He said he started reaching out to businesses with sensitive data like banks and hospitals more than 10 years ago.
“They had zero desire to have a conversation,” Holt said. “And our phones now rings off the hook with companies calling us saying, ‘I need help.’”
A survey from the Council of Insurance Agents and Brokers also states that cybersecurity insurance premiums increased 10%-30% in late 2020 for most respondents because of higher demand after the increasing frequency and severity of cyberattacks.
Protection doesn’t have to be expensive
Holt said companies should view their investment like running away from a bear.
“You don’t have to be the fastest; you just can’t be the slowest,” Holt said.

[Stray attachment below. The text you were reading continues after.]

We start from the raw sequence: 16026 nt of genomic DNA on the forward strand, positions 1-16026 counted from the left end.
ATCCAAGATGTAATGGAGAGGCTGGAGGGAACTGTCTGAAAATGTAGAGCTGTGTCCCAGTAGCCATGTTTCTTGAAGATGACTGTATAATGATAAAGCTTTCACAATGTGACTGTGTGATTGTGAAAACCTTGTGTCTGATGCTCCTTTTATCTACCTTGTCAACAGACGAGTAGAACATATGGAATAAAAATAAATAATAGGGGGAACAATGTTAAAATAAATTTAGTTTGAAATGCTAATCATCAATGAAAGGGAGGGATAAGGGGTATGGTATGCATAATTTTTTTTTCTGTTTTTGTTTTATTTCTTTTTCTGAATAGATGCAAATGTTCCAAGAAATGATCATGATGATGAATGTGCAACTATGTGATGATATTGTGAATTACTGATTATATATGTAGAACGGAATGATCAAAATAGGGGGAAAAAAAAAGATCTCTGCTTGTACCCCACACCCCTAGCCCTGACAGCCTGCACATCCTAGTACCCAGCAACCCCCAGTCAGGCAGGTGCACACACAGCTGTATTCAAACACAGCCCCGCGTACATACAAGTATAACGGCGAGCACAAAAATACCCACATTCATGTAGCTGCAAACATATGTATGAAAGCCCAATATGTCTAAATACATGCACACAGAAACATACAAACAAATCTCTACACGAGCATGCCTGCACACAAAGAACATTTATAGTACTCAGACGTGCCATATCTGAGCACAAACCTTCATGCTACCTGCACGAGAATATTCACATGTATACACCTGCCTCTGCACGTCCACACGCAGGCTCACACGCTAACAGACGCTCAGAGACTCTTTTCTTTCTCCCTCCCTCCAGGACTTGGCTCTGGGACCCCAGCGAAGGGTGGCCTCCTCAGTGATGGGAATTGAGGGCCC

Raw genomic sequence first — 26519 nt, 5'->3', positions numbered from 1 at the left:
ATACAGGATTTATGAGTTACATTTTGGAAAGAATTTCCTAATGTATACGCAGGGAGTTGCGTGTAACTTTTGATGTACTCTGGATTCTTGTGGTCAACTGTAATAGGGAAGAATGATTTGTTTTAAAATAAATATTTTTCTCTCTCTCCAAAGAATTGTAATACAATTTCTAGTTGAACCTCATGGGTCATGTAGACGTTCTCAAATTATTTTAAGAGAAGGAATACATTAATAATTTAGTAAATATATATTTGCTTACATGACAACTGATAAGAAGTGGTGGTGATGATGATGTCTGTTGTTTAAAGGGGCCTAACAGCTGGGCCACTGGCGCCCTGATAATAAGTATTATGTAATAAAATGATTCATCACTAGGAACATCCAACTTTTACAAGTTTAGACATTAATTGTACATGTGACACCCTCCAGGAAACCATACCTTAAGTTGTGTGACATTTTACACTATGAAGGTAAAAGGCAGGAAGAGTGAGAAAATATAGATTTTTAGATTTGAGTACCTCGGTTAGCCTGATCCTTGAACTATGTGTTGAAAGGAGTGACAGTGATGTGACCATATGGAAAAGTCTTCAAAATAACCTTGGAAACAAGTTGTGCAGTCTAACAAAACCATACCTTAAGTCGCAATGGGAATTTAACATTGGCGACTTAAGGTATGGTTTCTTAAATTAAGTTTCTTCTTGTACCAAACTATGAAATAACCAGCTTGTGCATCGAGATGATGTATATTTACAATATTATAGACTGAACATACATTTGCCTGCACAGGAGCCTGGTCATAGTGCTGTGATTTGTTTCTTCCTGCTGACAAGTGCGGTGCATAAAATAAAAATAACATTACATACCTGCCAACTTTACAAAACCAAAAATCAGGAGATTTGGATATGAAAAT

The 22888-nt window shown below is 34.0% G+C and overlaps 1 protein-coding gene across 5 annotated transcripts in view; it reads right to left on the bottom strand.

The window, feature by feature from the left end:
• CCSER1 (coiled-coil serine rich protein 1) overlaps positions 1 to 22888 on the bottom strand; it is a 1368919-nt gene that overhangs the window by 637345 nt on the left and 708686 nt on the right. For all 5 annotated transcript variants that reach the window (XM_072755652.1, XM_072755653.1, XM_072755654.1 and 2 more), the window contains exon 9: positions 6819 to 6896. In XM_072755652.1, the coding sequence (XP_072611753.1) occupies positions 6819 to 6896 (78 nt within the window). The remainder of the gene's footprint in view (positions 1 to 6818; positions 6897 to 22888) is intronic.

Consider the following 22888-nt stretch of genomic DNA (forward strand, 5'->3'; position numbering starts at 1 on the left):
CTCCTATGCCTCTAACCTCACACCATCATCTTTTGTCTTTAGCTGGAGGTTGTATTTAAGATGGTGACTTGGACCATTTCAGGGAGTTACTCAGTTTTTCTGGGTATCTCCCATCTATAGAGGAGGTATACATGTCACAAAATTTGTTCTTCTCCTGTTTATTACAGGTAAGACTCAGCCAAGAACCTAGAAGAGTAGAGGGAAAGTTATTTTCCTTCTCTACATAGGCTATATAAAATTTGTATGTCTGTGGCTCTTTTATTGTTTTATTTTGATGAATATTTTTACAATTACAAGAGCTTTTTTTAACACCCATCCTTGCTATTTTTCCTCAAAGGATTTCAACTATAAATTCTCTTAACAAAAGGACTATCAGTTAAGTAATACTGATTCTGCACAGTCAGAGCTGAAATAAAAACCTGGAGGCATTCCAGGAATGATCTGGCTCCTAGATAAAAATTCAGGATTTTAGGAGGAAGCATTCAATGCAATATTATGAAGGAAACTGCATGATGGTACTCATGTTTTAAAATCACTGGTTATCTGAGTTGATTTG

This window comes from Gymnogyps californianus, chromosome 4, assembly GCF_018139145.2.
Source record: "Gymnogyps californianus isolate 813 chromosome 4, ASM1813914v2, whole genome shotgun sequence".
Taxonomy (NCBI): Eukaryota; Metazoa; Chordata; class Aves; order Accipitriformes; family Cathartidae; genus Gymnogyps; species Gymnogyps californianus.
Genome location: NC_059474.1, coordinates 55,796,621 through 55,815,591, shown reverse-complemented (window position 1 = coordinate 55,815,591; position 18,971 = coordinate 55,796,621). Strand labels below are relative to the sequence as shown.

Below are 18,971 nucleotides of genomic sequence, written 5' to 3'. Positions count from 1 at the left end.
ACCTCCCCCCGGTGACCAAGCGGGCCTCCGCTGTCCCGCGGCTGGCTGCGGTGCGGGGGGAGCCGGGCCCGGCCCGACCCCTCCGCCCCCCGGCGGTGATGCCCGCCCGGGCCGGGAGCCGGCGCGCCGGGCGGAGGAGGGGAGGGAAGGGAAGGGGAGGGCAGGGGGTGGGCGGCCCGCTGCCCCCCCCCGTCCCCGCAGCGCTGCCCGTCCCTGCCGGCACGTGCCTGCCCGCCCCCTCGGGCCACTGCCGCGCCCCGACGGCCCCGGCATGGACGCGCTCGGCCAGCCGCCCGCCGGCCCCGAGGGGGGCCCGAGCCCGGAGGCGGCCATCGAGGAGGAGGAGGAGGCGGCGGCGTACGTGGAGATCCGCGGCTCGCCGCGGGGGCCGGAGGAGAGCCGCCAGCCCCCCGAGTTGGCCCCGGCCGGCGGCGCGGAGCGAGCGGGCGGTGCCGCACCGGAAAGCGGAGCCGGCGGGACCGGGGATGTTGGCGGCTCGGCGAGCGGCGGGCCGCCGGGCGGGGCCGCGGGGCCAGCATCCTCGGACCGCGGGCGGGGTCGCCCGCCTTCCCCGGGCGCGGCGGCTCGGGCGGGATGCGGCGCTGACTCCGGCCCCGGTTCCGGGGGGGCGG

And while Holt said it’s very costly to get to 100% cybersecurity coverage, he said it’s not necessary to invest that much.
“In most cases, getting to 90% is sufficient because there is so many people that are so inadequate that the hackers will pick on the easy targets,” Holt said.
But for businesses that can’t afford to hire someone, it can be relatively inexpensive to protect against attacks. Things like employee education, backing up data and multi-factor authentication can go a long way.
Polsinelli data security lawyer Alex Boyd said businesses can protect against most attacks using just these practices.
“I would estimate that probably cuts out maybe at least 80% of a lot of the incidents that we see,” Boyd said.
Some in the cybersecurity world believe companies aren’t committed enough to cyber defense. Some even think if ransomware continues to grow, there will likely be a national cybersecurity requirement, especially for critical infrastructure.
Originally Appeared Here